In the case of a crash hard enough to buckle a strong front wheel, how should the fork alignment be checked. The bike is a steel tourer and pretty tough.
Not having fancy tools, I would check for a bend in the direction of travel by measuring the wheelbase of the bike and comparing it to the original specs. This would work for me, because I've never changed the forks on any bike I've owned, but it may not work for you.
Similarly, not having fancy tools, I would check for lateral bending by putting the bike on a stand, using a plumb line to make sure the down tube is vertical, and then using the line from the centre of the stem to check that it is centred between the front dropouts.
I think the two mis-alignment 'modes' you need to check for are:
- Both fork legs pushed back, so that rake is reduced
- Twist between the fork crown and axle axis between the dropouts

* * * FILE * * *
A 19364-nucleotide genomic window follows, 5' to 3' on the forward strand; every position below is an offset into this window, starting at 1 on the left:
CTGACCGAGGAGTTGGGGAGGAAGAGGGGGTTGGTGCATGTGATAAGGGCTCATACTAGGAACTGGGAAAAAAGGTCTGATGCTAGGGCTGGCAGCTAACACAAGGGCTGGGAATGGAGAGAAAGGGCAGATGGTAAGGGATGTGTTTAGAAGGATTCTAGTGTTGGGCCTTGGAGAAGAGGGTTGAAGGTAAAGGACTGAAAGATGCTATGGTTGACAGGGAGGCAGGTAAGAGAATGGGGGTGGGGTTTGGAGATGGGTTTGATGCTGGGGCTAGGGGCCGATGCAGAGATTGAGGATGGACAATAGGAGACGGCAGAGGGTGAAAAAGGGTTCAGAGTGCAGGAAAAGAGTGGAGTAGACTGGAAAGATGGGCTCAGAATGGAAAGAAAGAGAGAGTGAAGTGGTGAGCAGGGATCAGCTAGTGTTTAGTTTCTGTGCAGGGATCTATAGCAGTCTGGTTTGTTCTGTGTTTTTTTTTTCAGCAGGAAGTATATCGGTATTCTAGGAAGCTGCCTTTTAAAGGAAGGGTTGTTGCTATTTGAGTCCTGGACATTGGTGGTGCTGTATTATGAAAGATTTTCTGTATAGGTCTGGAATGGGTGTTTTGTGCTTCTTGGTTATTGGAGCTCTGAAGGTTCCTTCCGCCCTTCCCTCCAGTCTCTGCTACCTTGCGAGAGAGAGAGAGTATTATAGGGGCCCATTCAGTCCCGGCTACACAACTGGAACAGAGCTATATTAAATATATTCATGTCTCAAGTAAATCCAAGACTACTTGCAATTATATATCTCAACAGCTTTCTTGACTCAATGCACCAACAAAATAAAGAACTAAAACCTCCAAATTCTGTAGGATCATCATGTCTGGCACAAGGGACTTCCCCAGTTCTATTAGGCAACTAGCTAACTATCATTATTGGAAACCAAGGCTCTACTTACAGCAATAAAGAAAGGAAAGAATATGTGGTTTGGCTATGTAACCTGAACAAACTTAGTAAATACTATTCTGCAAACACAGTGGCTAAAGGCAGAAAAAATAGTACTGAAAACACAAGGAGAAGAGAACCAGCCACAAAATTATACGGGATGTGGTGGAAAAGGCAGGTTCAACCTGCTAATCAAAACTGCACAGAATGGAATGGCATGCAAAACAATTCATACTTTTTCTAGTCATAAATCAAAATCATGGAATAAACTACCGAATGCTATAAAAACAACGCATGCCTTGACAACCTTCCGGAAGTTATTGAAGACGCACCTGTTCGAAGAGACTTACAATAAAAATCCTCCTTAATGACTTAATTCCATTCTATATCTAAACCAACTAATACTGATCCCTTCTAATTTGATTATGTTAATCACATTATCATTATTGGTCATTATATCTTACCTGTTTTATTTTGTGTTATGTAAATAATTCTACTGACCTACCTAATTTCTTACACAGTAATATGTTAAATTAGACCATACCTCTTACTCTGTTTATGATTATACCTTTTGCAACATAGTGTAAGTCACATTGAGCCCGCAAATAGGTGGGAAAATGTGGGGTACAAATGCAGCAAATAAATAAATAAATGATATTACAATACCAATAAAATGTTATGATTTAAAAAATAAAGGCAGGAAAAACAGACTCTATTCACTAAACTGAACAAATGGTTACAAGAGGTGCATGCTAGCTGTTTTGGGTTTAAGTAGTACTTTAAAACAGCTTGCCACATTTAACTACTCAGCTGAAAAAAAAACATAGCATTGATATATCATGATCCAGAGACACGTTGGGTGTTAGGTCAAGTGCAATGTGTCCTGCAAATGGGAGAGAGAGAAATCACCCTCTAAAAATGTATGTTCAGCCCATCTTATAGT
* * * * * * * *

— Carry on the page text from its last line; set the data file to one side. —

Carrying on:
To determine if rake is reduced, you'd have to know what it was pre-crash, obviously. If you can take the fork out of the bike measurement is easy - see image below. With the fork in the bike you could set the bike up in a repair stand with the steerer perfectly vertical, them drop plumb lines onto the floor and measure the distance between the lines.
To check for twist, just put two straight edges on the fork, one at the crown, one in the dropouts. Look down the axis of the steerer and check if the edges are parallel.